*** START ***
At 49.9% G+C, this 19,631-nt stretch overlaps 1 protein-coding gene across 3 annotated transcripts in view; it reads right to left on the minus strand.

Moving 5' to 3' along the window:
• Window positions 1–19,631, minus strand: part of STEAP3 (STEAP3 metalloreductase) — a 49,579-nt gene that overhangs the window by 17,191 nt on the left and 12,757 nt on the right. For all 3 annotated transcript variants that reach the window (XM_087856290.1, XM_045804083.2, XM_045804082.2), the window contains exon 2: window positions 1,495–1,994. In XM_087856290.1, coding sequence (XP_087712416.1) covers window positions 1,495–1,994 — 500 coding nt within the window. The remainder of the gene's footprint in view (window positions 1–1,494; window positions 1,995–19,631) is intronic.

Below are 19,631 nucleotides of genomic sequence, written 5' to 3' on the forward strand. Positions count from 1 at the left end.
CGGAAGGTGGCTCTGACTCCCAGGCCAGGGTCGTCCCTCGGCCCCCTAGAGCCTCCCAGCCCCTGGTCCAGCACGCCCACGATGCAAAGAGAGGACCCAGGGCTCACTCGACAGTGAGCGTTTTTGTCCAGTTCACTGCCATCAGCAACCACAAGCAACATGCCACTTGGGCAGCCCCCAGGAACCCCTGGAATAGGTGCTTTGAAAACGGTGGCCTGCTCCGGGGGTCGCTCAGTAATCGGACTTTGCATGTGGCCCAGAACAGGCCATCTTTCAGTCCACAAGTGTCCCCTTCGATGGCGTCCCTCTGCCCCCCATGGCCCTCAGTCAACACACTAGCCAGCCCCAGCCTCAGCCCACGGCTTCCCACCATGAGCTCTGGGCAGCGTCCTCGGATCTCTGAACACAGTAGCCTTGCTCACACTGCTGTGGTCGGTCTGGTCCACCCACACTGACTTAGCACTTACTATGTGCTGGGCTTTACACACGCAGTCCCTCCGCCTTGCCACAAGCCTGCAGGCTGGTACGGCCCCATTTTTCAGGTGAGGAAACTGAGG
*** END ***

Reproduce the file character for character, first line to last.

At 49.9% G+C, this 19,631-nt stretch overlaps 1 protein-coding gene across 3 annotated transcripts in view; it reads right to left on the minus strand.

Moving 5' to 3' along the window:
• Window positions 1–19,631, minus strand: part of STEAP3 (STEAP3 metalloreductase) — a 49,579-nt gene that overhangs the window by 17,191 nt on the left and 12,757 nt on the right. For all 3 annotated transcript variants that reach the window (XM_087856290.1, XM_045804083.2, XM_045804082.2), the window contains exon 2: window positions 1,495–1,994. In XM_087856290.1, coding sequence (XP_087712416.1) covers window positions 1,495–1,994 — 500 coding nt within the window. The remainder of the gene's footprint in view (window positions 1–1,494; window positions 1,995–19,631) is intronic.

Below are 19,631 nucleotides of genomic sequence, written 5' to 3' on the forward strand. Positions count from 1 at the left end.
CGGAAGGTGGCTCTGACTCCCAGGCCAGGGTCGTCCCTCGGCCCCCTAGAGCCTCCCAGCCCCTGGTCCAGCACGCCCACGATGCAAAGAGAGGACCCAGGGCTCACTCGACAGTGAGCGTTTTTGTCCAGTTCACTGCCATCAGCAACCACAAGCAACATGCCACTTGGGCAGCCCCCAGGAACCCCTGGAATAGGTGCTTTGAAAACGGTGGCCTGCTCCGGGGGTCGCTCAGTAATCGGACTTTGCATGTGGCCCAGAACAGGCCATCTTTCAGTCCACAAGTGTCCCCTTCGATGGCGTCCCTCTGCCCCCCATGGCCCTCAGTCAACACACTAGCCAGCCCCAGCCTCAGCCCACGGCTTCCCACCATGAGCTCTGGGCAGCGTCCTCGGATCTCTGAACACAGTAGCCTTGCTCACACTGCTGTGGTCGGTCTGGTCCACCCACACTGACTTAGCACTTACTATGTGCTGGGCTTTACACACGCAGTCCCTCCGCCTTGCCACAAGCCTGCAGGCTGGTACGGCCCCATTTTTCAGGTGAGGAAACTGAGG